'It's all pretend." Exploring the engagement and provision of working and non-working technologies in play-based settings

Year: 2016

Author: Bird, Jo

Type of paper: Abstract refereed

Abstract:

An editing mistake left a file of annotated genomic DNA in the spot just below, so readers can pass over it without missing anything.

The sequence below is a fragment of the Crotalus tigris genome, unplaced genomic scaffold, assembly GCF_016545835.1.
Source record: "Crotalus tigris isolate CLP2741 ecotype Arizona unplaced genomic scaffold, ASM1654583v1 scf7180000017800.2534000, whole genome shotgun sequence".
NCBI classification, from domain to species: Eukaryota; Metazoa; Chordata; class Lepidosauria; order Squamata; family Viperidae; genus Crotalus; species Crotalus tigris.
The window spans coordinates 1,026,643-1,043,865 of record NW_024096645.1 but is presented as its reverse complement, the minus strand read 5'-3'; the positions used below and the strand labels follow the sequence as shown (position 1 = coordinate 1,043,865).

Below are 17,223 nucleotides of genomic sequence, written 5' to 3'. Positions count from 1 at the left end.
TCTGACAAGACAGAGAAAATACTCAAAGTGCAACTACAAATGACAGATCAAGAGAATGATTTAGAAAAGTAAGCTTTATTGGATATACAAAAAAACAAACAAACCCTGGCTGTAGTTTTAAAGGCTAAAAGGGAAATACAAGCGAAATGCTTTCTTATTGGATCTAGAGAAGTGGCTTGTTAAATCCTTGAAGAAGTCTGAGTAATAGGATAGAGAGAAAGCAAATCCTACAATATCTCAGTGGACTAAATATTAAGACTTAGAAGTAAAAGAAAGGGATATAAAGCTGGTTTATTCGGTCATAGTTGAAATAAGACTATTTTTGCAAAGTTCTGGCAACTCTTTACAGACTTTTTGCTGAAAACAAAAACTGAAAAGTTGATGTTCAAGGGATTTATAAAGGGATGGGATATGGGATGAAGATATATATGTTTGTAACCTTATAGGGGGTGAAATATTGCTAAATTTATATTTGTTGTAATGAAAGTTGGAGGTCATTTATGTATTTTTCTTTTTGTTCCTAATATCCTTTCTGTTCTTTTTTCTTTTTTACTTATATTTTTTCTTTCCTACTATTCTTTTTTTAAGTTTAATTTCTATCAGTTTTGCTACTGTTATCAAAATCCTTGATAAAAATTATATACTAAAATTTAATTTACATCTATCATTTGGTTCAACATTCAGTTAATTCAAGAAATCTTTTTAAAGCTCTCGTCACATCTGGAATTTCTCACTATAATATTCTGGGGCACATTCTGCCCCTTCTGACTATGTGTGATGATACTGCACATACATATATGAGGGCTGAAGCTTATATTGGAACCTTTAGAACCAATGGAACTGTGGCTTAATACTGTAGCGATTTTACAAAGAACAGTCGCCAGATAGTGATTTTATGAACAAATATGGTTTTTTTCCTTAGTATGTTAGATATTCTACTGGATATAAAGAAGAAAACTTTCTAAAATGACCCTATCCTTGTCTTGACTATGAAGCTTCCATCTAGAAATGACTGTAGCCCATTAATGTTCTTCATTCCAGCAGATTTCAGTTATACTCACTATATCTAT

Early childhood education settings have long espoused the value of play for children’s learning and development. As the prevalence of technologies increases in these settings, researchers are calling for more understanding around how technologies and play-based learning can marry. Before this can occur, exploration into the characteristics of children’s play with working and non-working technologies needs to be understood. Alongside this, is the educators provision of these technologies and what influences how and why they provide the technologies they do.This paper is based on a project that explored the characteristics of children’s imaginative play with working and non-working technologies and the influences on educator’s provision of these devices in play-based settings. The research was conducted in two kindergartens in Melbourne, Australia, with children between four and six years of age. An ethnographic study was undertaken, with the data collection phase lasting 12 weeks in each of the two settings.This paper explores how children and educators perceive affordance with working and non-working technologies for children’s imaginative play. The findings showed the two participant groups perceived the affordances of technologies differently. The children’s perception of the technologies, displayed through their engagement with what was provided, clearly showed how they perceived their affordance. On the other hand, the educators perceived the working technologies did not afford imaginative play and this was demonstrated through the rules and restrictions they placed on the provision of these devices.The findings have implications for their early childhood field. As yet there is little literature around how children engage with technologies in their imaginative play or their particular responses to what is, or is not, provided. The influences on the educator’s provision of both the working and non-working technologies impacts the children’s play and investigate these influences may help to improve the integration of technologies in play-based learning settings.

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